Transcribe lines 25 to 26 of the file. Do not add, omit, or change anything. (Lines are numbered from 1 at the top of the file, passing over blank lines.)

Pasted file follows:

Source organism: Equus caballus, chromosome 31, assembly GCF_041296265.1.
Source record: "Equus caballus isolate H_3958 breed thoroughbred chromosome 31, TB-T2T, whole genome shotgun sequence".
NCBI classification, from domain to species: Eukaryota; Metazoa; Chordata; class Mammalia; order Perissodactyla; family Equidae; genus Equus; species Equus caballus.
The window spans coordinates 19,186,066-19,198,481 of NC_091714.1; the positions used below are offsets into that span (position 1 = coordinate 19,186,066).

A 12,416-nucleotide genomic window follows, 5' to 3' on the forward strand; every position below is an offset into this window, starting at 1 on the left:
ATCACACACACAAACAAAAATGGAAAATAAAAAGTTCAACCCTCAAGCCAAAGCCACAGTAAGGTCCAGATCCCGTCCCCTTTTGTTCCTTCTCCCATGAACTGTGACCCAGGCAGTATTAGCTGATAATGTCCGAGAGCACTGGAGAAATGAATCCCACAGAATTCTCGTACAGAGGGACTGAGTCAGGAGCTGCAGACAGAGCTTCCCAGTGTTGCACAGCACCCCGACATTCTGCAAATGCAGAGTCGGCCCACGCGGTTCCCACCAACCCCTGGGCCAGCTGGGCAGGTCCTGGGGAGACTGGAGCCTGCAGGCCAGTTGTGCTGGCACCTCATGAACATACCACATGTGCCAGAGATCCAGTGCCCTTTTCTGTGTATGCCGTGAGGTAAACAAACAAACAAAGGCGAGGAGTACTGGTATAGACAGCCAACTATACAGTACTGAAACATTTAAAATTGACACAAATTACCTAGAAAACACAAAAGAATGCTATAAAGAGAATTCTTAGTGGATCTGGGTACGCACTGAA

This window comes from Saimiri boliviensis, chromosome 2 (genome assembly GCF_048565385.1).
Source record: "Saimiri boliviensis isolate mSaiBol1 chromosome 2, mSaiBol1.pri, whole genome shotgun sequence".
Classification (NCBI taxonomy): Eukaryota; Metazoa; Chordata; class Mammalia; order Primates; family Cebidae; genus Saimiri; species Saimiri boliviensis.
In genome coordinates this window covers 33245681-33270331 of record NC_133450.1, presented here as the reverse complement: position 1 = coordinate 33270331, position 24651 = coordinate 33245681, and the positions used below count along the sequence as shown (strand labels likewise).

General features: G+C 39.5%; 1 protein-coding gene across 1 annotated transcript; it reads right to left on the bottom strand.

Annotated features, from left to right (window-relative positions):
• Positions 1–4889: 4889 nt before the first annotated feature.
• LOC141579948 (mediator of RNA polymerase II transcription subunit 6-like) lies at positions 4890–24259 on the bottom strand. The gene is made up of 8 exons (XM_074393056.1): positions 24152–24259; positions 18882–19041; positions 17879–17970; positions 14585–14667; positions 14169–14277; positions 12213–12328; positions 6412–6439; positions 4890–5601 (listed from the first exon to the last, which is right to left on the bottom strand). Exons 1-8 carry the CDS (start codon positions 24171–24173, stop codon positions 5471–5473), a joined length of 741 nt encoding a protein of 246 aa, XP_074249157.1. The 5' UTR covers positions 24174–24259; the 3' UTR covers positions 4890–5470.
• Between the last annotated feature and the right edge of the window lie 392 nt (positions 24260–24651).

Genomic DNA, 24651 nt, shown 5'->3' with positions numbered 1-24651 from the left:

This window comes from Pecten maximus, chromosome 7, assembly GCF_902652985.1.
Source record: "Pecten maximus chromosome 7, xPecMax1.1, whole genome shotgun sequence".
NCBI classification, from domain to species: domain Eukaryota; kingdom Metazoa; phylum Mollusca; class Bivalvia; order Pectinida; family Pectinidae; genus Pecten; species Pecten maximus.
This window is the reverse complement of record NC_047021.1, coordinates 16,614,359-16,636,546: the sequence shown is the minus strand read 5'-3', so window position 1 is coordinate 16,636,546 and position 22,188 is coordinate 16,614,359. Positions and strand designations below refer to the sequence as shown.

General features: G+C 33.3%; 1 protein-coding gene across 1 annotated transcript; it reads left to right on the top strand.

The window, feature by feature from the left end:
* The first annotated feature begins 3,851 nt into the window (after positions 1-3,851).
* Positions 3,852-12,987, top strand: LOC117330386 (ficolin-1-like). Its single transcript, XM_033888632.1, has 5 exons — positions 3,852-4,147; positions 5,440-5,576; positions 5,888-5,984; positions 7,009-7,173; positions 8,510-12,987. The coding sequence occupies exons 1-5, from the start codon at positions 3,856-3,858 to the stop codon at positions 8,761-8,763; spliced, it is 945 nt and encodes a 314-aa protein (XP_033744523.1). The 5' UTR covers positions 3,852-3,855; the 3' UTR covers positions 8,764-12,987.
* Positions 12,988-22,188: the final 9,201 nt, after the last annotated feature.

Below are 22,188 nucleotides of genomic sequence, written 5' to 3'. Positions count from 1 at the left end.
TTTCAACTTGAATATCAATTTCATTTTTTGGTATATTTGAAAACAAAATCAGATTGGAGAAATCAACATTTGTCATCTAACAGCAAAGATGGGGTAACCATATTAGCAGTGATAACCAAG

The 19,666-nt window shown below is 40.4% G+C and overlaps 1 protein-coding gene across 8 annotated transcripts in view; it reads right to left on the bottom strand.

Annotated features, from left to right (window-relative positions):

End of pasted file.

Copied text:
* Positions 12,988-22,188: the final 9,201 nt, after the last annotated feature.

Below are 22,188 nucleotides of genomic sequence, written 5' to 3'. Positions count from 1 at the left end.